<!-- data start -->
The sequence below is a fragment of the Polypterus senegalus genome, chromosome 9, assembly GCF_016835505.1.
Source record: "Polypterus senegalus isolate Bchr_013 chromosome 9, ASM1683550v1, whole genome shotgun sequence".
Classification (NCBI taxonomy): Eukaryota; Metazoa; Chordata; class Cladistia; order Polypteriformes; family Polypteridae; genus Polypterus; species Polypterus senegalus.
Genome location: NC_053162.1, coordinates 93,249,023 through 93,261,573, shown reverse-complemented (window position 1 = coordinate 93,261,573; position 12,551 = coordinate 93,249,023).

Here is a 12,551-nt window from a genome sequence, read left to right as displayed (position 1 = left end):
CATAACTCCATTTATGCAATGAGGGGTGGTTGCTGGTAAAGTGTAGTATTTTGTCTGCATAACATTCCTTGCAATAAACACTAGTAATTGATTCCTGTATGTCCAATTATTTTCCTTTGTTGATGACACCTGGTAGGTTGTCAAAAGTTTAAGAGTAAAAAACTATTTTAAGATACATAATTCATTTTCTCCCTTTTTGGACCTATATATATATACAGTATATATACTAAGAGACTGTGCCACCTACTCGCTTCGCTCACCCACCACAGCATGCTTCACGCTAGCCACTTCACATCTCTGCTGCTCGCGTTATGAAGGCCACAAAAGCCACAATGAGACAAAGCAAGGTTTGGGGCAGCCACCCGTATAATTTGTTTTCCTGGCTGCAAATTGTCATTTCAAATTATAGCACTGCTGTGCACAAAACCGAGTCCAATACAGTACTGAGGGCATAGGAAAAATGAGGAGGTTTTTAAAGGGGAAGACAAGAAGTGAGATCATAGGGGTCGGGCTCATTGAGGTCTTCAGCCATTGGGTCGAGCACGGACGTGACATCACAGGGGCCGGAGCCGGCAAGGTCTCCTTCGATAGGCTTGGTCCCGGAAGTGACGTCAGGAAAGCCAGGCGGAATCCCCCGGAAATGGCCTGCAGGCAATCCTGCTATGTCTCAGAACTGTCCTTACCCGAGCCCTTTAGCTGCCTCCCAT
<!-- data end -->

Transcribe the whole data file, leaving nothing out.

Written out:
The sequence below is a fragment of the Polypterus senegalus genome, chromosome 9, assembly GCF_016835505.1.
Source record: "Polypterus senegalus isolate Bchr_013 chromosome 9, ASM1683550v1, whole genome shotgun sequence".
Classification (NCBI taxonomy): Eukaryota; Metazoa; Chordata; class Cladistia; order Polypteriformes; family Polypteridae; genus Polypterus; species Polypterus senegalus.
Genome location: NC_053162.1, coordinates 93,249,023 through 93,261,573, shown reverse-complemented (window position 1 = coordinate 93,261,573; position 12,551 = coordinate 93,249,023).

Here is a 12,551-nt window from a genome sequence, read left to right as displayed (position 1 = left end):
CATAACTCCATTTATGCAATGAGGGGTGGTTGCTGGTAAAGTGTAGTATTTTGTCTGCATAACATTCCTTGCAATAAACACTAGTAATTGATTCCTGTATGTCCAATTATTTTCCTTTGTTGATGACACCTGGTAGGTTGTCAAAAGTTTAAGAGTAAAAAACTATTTTAAGATACATAATTCATTTTCTCCCTTTTTGGACCTATATATATATACAGTATATATACTAAGAGACTGTGCCACCTACTCGCTTCGCTCACCCACCACAGCATGCTTCACGCTAGCCACTTCACATCTCTGCTGCTCGCGTTATGAAGGCCACAAAAGCCACAATGAGACAAAGCAAGGTTTGGGGCAGCCACCCGTATAATTTGTTTTCCTGGCTGCAAATTGTCATTTCAAATTATAGCACTGCTGTGCACAAAACCGAGTCCAATACAGTACTGAGGGCATAGGAAAAATGAGGAGGTTTTTAAAGGGGAAGACAAGAAGTGAGATCATAGGGGTCGGGCTCATTGAGGTCTTCAGCCATTGGGTCGAGCACGGACGTGACATCACAGGGGCCGGAGCCGGCAAGGTCTCCTTCGATAGGCTTGGTCCCGGAAGTGACGTCAGGAAAGCCAGGCGGAATCCCCCGGAAATGGCCTGCAGGCAATCCTGCTATGTCTCAGAACTGTCCTTACCCGAGCCCTTTAGCTGCCTCCCAT